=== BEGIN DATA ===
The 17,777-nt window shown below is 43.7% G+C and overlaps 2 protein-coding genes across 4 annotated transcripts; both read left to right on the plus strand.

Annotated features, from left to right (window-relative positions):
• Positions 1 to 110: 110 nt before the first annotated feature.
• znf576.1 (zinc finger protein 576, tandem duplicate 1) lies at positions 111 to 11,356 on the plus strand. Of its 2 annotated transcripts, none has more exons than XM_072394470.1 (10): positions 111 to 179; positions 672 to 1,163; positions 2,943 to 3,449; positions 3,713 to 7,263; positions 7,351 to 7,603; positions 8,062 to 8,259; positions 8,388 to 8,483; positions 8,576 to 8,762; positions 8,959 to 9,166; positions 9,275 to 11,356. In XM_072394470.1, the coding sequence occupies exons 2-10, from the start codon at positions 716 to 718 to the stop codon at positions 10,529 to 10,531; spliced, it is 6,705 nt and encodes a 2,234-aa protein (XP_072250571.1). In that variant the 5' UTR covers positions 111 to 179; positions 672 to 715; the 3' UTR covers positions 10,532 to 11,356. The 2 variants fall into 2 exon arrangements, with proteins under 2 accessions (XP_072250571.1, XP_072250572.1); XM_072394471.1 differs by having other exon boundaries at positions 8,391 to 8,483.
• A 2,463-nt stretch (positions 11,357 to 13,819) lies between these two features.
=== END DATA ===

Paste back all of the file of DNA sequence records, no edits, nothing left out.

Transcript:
The 17,777-nt window shown below is 43.7% G+C and overlaps 2 protein-coding genes across 4 annotated transcripts; both read left to right on the plus strand.

Annotated features, from left to right (window-relative positions):
• Positions 1 to 110: 110 nt before the first annotated feature.
• znf576.1 (zinc finger protein 576, tandem duplicate 1) lies at positions 111 to 11,356 on the plus strand. Of its 2 annotated transcripts, none has more exons than XM_072394470.1 (10): positions 111 to 179; positions 672 to 1,163; positions 2,943 to 3,449; positions 3,713 to 7,263; positions 7,351 to 7,603; positions 8,062 to 8,259; positions 8,388 to 8,483; positions 8,576 to 8,762; positions 8,959 to 9,166; positions 9,275 to 11,356. In XM_072394470.1, the coding sequence occupies exons 2-10, from the start codon at positions 716 to 718 to the stop codon at positions 10,529 to 10,531; spliced, it is 6,705 nt and encodes a 2,234-aa protein (XP_072250571.1). In that variant the 5' UTR covers positions 111 to 179; positions 672 to 715; the 3' UTR covers positions 10,532 to 11,356. The 2 variants fall into 2 exon arrangements, with proteins under 2 accessions (XP_072250571.1, XP_072250572.1); XM_072394471.1 differs by having other exon boundaries at positions 8,391 to 8,483.
• A 2,463-nt stretch (positions 11,357 to 13,819) lies between these two features.